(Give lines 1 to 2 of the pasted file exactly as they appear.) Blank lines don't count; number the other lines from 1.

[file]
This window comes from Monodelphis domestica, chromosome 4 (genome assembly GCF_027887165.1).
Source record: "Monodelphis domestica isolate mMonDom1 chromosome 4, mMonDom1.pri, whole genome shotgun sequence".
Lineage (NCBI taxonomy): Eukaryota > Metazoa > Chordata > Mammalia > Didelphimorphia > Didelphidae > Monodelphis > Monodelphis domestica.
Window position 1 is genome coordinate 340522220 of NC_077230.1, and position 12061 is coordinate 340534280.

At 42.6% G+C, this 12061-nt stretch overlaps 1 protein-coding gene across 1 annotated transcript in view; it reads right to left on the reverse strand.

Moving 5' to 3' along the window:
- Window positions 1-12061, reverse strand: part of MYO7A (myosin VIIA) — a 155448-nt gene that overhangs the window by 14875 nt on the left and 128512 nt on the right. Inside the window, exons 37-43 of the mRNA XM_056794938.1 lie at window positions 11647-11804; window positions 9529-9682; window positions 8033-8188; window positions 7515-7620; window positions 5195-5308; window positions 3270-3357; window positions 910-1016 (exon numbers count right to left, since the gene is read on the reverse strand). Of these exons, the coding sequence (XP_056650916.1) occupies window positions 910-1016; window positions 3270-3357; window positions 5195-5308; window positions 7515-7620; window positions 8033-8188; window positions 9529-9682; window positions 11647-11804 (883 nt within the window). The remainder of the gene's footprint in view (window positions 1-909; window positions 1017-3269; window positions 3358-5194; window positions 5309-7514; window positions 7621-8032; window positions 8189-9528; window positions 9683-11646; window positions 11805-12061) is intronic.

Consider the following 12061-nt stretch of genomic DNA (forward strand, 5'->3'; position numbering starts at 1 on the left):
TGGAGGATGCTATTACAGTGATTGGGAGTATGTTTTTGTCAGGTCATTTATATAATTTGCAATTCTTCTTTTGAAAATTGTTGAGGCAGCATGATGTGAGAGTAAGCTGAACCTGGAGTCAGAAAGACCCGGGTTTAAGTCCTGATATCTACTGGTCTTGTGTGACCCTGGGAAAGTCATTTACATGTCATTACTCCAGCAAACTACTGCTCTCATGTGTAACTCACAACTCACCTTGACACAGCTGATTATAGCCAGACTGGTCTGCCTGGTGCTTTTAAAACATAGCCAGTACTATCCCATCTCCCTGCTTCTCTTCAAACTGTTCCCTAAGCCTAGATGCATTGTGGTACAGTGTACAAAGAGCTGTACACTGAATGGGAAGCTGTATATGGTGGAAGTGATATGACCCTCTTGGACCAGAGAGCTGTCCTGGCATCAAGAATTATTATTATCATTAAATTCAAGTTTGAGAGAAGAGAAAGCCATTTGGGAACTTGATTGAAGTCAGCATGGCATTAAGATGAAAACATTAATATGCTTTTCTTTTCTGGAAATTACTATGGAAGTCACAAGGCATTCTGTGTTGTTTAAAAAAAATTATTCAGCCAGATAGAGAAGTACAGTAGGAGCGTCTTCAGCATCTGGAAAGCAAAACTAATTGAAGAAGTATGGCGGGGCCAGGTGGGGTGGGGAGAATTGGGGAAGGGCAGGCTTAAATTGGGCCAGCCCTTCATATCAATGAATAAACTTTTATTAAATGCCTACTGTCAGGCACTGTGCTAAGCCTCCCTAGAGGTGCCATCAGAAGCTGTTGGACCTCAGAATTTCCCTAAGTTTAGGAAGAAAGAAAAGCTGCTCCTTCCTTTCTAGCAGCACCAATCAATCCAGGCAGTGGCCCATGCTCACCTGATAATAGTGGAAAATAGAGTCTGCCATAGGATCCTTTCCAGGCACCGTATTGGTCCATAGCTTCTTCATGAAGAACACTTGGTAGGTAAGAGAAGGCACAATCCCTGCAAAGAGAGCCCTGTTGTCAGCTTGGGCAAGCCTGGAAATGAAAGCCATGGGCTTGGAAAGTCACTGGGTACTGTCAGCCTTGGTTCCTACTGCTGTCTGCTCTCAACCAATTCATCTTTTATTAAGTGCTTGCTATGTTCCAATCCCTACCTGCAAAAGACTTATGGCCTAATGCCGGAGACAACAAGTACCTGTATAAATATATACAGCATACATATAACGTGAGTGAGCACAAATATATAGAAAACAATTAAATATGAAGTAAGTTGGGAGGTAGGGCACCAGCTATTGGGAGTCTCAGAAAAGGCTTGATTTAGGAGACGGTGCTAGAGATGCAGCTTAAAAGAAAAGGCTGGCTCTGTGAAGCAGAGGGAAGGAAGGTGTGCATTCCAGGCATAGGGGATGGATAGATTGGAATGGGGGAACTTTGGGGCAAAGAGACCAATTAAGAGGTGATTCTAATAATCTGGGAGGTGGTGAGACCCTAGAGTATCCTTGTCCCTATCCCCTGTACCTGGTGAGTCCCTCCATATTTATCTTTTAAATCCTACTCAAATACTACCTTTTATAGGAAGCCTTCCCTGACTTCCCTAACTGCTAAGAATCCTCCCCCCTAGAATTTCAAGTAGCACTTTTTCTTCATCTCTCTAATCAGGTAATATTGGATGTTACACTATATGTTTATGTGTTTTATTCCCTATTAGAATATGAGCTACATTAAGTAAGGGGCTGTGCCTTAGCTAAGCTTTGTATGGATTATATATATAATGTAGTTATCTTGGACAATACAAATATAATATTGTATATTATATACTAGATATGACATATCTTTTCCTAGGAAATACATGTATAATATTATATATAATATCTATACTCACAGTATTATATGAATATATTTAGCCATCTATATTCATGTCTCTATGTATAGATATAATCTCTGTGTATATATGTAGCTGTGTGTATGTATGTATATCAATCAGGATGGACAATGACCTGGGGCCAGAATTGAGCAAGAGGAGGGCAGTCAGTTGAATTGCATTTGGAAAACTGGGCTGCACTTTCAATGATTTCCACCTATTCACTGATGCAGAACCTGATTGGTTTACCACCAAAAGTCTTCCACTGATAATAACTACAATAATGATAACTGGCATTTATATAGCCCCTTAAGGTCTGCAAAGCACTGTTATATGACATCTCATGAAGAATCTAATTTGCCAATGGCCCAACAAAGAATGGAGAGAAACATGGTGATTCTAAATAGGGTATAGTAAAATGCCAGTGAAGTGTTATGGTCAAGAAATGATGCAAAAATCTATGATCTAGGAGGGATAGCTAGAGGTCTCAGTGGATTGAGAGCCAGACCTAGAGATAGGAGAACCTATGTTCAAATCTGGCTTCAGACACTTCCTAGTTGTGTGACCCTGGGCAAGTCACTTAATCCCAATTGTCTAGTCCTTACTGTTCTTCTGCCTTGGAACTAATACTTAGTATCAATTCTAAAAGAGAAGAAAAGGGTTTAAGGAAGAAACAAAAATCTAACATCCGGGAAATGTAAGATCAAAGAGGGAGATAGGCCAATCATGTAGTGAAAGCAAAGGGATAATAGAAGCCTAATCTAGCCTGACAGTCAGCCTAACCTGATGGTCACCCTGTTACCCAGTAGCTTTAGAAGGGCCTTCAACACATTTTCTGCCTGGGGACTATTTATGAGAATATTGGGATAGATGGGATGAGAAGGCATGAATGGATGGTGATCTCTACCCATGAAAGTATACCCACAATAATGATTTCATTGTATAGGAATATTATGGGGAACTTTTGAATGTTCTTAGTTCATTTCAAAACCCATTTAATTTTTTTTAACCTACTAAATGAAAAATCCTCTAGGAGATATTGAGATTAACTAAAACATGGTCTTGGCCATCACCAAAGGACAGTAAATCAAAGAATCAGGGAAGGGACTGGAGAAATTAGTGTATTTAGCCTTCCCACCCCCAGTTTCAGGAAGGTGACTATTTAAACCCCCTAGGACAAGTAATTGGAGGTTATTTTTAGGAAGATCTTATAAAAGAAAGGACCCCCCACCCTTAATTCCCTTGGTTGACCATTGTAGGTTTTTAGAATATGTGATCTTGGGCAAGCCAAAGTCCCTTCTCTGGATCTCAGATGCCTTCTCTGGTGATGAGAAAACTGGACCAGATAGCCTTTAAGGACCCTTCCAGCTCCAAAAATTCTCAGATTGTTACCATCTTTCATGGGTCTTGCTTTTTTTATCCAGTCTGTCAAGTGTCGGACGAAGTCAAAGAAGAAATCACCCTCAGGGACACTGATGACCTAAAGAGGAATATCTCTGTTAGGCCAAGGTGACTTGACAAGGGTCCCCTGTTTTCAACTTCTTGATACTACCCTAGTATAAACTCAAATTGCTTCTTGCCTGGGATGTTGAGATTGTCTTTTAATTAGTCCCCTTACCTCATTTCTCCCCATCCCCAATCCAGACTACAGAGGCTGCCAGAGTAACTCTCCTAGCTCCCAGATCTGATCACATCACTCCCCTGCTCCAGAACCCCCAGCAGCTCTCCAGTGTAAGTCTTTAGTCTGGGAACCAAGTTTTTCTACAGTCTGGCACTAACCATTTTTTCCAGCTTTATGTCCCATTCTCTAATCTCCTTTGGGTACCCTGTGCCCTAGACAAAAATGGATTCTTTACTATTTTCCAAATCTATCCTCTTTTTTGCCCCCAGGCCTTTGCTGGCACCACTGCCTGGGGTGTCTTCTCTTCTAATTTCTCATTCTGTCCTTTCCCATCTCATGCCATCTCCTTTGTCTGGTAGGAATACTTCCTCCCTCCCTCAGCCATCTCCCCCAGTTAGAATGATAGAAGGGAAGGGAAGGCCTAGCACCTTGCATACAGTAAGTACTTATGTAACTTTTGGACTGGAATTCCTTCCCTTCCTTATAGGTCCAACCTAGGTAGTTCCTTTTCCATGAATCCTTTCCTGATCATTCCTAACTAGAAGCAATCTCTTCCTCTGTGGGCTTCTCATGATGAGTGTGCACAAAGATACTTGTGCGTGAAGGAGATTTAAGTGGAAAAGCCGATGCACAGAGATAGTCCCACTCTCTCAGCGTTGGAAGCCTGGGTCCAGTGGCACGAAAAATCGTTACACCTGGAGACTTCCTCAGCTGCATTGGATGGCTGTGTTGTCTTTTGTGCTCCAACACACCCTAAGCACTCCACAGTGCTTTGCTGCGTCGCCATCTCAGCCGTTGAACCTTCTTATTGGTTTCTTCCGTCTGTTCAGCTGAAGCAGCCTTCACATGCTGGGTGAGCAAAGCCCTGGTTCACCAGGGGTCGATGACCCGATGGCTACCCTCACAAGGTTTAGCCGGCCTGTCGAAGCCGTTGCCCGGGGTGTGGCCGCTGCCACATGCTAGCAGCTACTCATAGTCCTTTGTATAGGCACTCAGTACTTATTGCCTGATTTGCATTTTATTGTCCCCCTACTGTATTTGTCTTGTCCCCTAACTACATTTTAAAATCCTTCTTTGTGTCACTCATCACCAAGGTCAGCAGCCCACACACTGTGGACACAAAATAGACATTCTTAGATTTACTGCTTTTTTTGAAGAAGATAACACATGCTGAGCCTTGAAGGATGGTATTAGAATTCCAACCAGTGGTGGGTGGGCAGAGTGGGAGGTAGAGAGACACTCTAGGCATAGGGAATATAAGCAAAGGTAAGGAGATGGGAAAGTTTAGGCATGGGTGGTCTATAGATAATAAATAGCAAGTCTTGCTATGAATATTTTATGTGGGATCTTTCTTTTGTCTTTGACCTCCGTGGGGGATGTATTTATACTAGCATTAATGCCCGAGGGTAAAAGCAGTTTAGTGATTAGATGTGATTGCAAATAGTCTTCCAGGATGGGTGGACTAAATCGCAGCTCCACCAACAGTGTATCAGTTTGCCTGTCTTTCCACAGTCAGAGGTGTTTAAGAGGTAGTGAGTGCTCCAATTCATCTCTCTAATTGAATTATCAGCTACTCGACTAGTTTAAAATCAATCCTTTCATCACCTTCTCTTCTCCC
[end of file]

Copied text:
This window comes from Monodelphis domestica, chromosome 4 (genome assembly GCF_027887165.1).
Source record: "Monodelphis domestica isolate mMonDom1 chromosome 4, mMonDom1.pri, whole genome shotgun sequence".